A few weeks ago, I wrote about taking Rene, my 1973 E9 3.0CSi, on a mini road trip to Vintage at Saratoga in upstate New York, with a side trip through Vermont on the way home. Everything went swimmingly, with the exception of a long-term steering issue that rocketed to the front burner.
For the entire 35 years I’ve owned the car, the steering hasn’t felt right. It’s never steered as smoothly and stayed on-center as well as my Bavaria, or any of my other vintage BMWs for that matter. The worst part is that it feels darty on narrow, steeply-crowned roads, as ambiguous as Marty Feldman’s stare. And when I left Vintage at Saratoga and headed east over the mountains to Manchester Vermont, nearly the entire drive was on narrow, steeply-crowned roads, pushing the problem right in my face.
As I wrote in the prior piece, before the trip, I checked the car and found zero play in the steering box, tie rods, center track rods, or idler bushings, but there appeared to be four other separate issues that could contribute to the odd-feeling steering:
- The power steering has long had issues. There is the kind of groan from the power steering pump you often hear in older cars, but in addition, I thought that I could almost feel the power steering engage and disengage when I turned the steering wheel while driving, and the fluid in the reservoir didn’t appear to be moving as much as I would’ve expected. I pulled out the odd hard-as-bone cylindrical filter from the reservoir, ran the engine for a while, put the filter back in, and fluid motion seemed to increase, but the groan and odd steering feel were both still there, particularly during local driving.
- I found that the right front tire was worn on the inside edge. It wasn’t badly scalloped, but a tread depth measurement showed that the innermost tread groove had 5/32″ of depth, whereas the rest of the tire had 7/32″ or 8/32″.
- As I wrote about here, I do my own alignments using a pointer bar (also called a trammel bar). I took measurements behind and in front of the E9’s front tires, and they showed that there was a whopping 3/8″ of toe-out. I thought “Gotcha! No wonder the thing felt darty!” I set the toe-in to zero, and although it felt better on the highway, unfortunately it had no effect on the feeling of darty-ness on narrow, steeply-crowned roads.
- The rubber bushing where the driver’s side lower control arm is through-bolted to the front subframe had a chunk hanging from it, though there was no apparent play in the arm. I didn’t think this was a root cause of the problem, but I try not to reject things out of hand, as that creates blind spots in troubleshooting.
Since the power steering was still groaning, it seemed to be the obvious place to zero in. Groaning steering can be caused either by a bad power steering pump, or by air bubbles in the power steering fluid, which in turn can be due to the system not having been correctly bled (generally accomplished by turning the steering wheel lock-to-lock multiple times) or because air is being drawn into the system from a leak in the suction line. I performed a cursory bleeding, and it made no difference. I had the bright idea that I should try disconnecting the pump—meaning taking the belt off it—to see if the car’s handling still felt darty with no power assist at all, but the power steering belt sits behind the belt for the a/c compressor, and unfortunately, the configuration I have with the Sanden 508 compressor and its bracket make it so I can’t easily loosen the compressor belt enough to remove it without actually unbolting the compressor from the bracket. Since I felt it was likely that the pump had reached the end of the line, rather than make extra work for myself, I thought I’d find another power steering pump so I could swap the pump and leave the a/c compressor and its belt alone.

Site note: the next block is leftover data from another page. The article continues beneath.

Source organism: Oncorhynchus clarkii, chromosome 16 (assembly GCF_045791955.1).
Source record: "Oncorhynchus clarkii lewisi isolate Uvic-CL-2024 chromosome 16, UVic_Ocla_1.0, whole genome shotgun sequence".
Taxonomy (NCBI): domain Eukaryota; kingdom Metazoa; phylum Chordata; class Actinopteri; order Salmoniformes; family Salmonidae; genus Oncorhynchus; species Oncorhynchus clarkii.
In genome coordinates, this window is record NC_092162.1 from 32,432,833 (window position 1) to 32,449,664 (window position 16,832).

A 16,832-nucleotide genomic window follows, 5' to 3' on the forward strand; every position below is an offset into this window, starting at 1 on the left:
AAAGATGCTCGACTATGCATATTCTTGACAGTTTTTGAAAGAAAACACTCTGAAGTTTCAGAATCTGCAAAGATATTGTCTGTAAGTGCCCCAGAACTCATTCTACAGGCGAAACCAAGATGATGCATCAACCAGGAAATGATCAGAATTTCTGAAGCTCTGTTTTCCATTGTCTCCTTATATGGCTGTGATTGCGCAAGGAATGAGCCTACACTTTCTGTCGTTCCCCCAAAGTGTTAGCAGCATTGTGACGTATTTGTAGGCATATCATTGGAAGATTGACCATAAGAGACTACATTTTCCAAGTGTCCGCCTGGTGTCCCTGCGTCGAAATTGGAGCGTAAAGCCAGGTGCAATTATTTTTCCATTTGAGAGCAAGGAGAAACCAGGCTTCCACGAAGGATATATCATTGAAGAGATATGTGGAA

Unfortunately, buying another power steering pump was more involved than I expected. E3s and E9s use an early ZF power steering pump. Looking on RealOEM, I could see that the pump has been superseded several times. The M30 engine block was used in BMWs from 1968 through to the mid-1990s and hosted several different power steering pumps, but I didn’t remember what the issues were in getting a later pump, say from an E28, to fit in an early 1970’s car. The thing is, the engine in Rene is actually an M30B32 that came from a 1983 E28 533i. I did remember that when I put the engine in the car over 30 years ago, there was a bit of trail and error involved with fitting ancillary block components, and in the end it was mix-and-match. So I crawled under Rene’s nose and looked at the power steering pump and verified that it was in fact the original style, which meant that, 30 years ago, I likely tried the E28 power steering pump that came on the engine and discovered that it had a clearance issue with other components I was fitting. I looked on eBay and saw that sellers were asking between $450 and $750 for used (not rebuilt) early E3/E9 power steering pumps. I could’ve sent mine out and had it rebuilt, but even though I’m not depending on the E9 being available at the drop of a hat, I really preferred not to take it “down” and instead wanted a replacement pump in hand before removing the original one. I briefly thought about swapping in the one from the Bavaria, but this is more involved than just, say, swapping an alternator. Removing and installing one pump is a messy enough job without making work for myself by dragging another car into it. Plus, the Bavaria is out in Fitchburg.